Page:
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Batan Waru - Ubud.....

Under the Waru Trees!

Batan Waru has always been one of my favourite breakfast spots in Ubud. Their Shitake Eggs [scrambled eggs imbedded with slivers of shitake mushrooms], wholewheat toast and great coffee have started many a Bali day for me over the past few years. A perfect Eggs Benedict [unusual for Bali] is another alternative that always pleases. A chance brunch whilst entertaining overseas visitors opened my eyes to their main menu. Unlike sister restaurant, teraZo, which is very International in its cuisine, Batan Waru specializes in Indonesian fare. Great dishes at reasonable prices!

Batan Waru has always been one of the better maintained [that word that does not appear to exist in the Balinese language] establishments around. Quite classic, though simple, in design and layout, it has always appeared fresh, clean and new. I was amazed, some time back to discover that it was ?closed for renovations?E Why, I thought? The answer was soon forthcoming when it re-opened, having removed the rear wall, and extended the floor out over the passing creek. It had made an already pleasant place even better.

As mentioned before, Batan Waru presents western, or Indonesian, breakfasts better than most, and at a fraction of the cost of many hotel breakfasts. A large choice of all-day snacks, are also always available. But it is their Indonesian dishes that I have suddenly come to discover and now return for, regularly.

The taste sensations begin with the entrees. Like most Asian food [of the non-Chinese variety] both Indonesian and Balinese dishes embody flavour bursts that stay with you for hours afterwards. Never could you call the food bland, or if you did then you had certainly eaten at the wrong place.

Otak-Otak are fish cakes that have been roasted in a banana leaf, and a chilli and peanut sauce. The Seafood Wontons are crispy and stuffed with shrimps and tuna, a tangy citrus sauce with tamarind on the side. Urap Pakis is wild fern tips with roasted coconut, heavily enriched with Balinese spices.

The Lawar Salad is a traditional Balinese Lawar, but without the meat. Young jackfruit and papaya with coconut, crisped onions, leaf of Kaffir limes and other spices. This dish proves once again how simple native food can result in such complex tastes. Lemper Ayam is dumplings of sticky rice and chicken, wrapped in a banana leaf

The classic Indonesian soup, Soto Ayam, is excellent here. A glass noodle soup with chicken pieces, turmeric and herbs, it produces a healthy sweat on a hot day.

Sumatra is famous for its Rendang, chunks of beef that have been simmered in Sumatran spices. Often the beef is very dry, and the whole dish quite boring. At Batan Waru it is a great dish, the beef very tender, and the spices not quite as strong as normal. The addition of a few kidney beans improves it even further. Excellent!

Ayam Rica-Rica is grilled chicken in a Manadonese chilli and shitake mushroom sauce. If you share this dish you will be sorry, you will want it all for yourself. It produces a wonderful contrast in flavour to the Rendang. Add to it a serve of Tum Ayam [parcels of finely minced chicken and young papaya and Balinese spices, wrapped in a banana leaf that produce yet another complex taste, that also comes with a serving of Lawar Salad] and you will have a well-balanced Indonesian feast, from which the taste will linger for hours.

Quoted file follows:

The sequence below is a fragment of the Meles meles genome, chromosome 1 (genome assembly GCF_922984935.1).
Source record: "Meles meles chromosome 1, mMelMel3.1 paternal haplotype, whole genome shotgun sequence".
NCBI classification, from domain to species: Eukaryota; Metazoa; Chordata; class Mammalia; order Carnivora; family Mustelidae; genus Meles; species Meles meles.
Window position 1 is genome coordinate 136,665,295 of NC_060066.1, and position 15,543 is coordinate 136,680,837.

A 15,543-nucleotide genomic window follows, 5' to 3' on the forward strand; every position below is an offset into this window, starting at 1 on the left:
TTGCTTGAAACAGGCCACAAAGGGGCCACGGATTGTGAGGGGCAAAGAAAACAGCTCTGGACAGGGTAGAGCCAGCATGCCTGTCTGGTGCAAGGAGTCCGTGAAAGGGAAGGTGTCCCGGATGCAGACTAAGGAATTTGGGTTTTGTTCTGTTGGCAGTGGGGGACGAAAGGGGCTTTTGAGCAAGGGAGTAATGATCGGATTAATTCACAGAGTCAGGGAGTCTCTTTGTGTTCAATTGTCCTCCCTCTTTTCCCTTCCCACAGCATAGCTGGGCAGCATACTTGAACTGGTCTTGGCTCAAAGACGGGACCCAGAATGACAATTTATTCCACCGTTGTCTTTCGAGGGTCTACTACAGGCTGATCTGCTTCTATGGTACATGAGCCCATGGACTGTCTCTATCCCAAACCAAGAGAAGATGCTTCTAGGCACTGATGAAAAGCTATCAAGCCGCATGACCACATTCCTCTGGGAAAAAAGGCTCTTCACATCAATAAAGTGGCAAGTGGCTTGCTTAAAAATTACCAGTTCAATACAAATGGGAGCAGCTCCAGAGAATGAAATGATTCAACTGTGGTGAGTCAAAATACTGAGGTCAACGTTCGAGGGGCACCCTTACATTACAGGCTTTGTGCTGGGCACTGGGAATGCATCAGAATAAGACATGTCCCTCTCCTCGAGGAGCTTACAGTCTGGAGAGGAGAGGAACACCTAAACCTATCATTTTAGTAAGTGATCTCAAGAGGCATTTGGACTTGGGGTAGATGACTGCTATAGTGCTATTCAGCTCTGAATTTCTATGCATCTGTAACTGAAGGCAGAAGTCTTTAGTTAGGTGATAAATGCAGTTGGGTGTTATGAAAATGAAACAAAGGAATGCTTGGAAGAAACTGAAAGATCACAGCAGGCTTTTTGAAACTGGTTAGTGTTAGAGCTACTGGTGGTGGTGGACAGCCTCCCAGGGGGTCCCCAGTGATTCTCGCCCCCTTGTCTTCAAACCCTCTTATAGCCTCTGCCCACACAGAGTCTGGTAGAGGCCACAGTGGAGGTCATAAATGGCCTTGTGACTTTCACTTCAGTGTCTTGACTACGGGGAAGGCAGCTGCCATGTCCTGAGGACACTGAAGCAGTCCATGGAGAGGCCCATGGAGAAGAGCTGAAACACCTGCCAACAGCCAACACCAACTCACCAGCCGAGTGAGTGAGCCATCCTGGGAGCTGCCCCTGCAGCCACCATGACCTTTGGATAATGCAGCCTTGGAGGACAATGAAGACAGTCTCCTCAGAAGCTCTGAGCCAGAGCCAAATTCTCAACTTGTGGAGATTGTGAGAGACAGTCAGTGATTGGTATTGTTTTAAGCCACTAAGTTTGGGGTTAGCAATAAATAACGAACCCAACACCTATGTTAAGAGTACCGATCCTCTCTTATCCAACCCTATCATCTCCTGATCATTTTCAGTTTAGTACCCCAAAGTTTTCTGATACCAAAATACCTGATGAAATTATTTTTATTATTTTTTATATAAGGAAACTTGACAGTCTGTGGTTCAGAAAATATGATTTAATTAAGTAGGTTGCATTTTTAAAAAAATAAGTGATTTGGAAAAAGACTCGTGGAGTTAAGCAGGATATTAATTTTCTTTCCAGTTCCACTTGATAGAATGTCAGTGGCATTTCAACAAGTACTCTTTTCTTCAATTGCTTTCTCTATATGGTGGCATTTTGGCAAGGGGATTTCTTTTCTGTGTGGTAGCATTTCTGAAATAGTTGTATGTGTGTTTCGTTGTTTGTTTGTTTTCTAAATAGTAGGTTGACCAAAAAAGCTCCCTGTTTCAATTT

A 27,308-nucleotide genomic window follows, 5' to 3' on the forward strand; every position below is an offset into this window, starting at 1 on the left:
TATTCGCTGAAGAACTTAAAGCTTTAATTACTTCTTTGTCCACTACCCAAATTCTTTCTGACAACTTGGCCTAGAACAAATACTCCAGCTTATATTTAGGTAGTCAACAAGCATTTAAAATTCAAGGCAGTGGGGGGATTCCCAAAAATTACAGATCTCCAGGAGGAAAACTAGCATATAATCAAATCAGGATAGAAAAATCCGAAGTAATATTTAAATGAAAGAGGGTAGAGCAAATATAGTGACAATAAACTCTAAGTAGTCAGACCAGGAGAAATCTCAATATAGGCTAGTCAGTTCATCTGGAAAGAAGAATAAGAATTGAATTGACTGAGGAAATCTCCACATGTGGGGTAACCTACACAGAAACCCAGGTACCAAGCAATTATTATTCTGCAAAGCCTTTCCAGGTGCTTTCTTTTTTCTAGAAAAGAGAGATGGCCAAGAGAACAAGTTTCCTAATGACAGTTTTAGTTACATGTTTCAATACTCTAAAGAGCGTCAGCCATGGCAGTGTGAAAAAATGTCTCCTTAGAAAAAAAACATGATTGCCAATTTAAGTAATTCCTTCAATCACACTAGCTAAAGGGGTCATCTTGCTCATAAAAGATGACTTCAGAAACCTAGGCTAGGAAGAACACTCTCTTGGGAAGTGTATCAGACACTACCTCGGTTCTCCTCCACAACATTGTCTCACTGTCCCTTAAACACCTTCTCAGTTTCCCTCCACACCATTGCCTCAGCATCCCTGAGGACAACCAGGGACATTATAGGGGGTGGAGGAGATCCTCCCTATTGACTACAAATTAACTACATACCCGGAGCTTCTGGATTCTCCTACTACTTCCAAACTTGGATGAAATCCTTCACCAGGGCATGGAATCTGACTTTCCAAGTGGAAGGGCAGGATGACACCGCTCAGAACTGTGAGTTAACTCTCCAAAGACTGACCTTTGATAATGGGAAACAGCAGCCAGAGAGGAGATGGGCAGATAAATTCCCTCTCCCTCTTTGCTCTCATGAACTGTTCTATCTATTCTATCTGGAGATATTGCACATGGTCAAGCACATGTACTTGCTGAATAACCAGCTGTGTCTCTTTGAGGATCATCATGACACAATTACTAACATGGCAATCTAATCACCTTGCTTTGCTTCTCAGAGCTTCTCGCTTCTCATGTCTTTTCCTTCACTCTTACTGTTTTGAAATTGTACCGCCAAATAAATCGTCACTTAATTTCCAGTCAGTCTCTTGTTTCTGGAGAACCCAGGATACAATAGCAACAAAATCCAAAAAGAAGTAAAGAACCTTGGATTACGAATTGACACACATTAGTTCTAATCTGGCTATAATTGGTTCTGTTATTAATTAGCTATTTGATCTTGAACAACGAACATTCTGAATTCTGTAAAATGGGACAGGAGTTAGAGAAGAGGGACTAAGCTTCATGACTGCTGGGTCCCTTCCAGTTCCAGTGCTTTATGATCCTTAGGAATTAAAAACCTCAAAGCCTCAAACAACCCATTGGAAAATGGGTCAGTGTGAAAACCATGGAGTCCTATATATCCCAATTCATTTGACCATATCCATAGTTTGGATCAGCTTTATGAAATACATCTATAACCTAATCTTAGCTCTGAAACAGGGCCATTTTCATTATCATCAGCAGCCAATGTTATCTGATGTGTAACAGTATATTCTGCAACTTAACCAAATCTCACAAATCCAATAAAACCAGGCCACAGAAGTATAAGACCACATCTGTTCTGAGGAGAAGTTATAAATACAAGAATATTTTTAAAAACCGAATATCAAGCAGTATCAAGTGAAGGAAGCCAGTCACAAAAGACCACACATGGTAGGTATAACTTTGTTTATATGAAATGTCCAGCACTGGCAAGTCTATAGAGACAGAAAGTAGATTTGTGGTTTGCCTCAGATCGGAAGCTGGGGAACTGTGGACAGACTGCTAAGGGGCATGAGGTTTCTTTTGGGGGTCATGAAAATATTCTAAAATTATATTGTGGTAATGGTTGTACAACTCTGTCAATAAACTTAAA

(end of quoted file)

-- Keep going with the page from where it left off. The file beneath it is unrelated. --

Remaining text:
Bebek Mekuah is a half duck that has been slowly simmered in spices. Sate Ayam Serapah is skewered chunks of chicken that has been pre marinated in spices, then grilled.

Pepes Ikan Laut, boneless tuna and spices, roasted in banana leaf, is a common local dish. Tuna Asem Manis is not. Slices of tuna, batter fried to a crisp, topped with a sweet and sour glaze.

Vegetarians are well catered for here. Semur Tahu is a mixture of tofu, round eggplants and shitake mushrooms, in a coconut milk broth with garlic and soy. Kare Sayur is a yellow curry of mixed vegetables. Tempe Bacem are coriander marinated tempe slices, sautéed and served with steamed vegetables. Terung Kalasan is roasted Asian eggplants with a mild chilli coconut sauce.

For that solo meal, even the Nasi Goreng, Nasi Caampur and Mie Goreng are very much above average at Batan Waru. All large servings to feed the hungry masses.

For those difficult members of the dinner group who still want their western cuisine, the choice is fairly standard. Some very healthy [hummus, ginger beet or lentil soups, even an almond burger, a pattie of lentils, vegetable and almond], others the less healthy ones we usually enjoy such as good old Fish and Chips.

All in all, great food, full of taste, friendly service in clean, fresh surroundings, and at most reasonable prices. Just goes to show you how the best things can be right under your nose, and you never see. I?ve wasted the past four years by not discovering Batan Waru earlier!

Another excellent cheapie!

Latest Visit: Many returns ro this place only increase the satisfaction. So much so that I am finding difficult to keep away. All of the Indonesian and Balinese dishes are superb!

Now also perfect Vietnamese Spring Rolls [roll them in lettuce with mint, and dip]

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QUICK REVIEW
Batan Waru - Ubud
Address:
Jln. Dewi Sita,
Ubud.
Phone:
977.528
Email:
kw@baligoodfood.com
Open:
8.00 a.m. to 11.00 p.m., daily.
Bookings:
Advisable
Parking:
Street only.
Price:
Rp.160,000 for two [+ drinks]
Credit Cards:
- BCA
- JCB
- MC
- Visa
Food:
Indonesian
Wine:
Good, small list.
Service:
Efficient and friendly.
Atmosphere:
Cool, fresh and relaxing!
Overall:
Quality tasty food, excellent value.
Last Reviewed:
May 2005.
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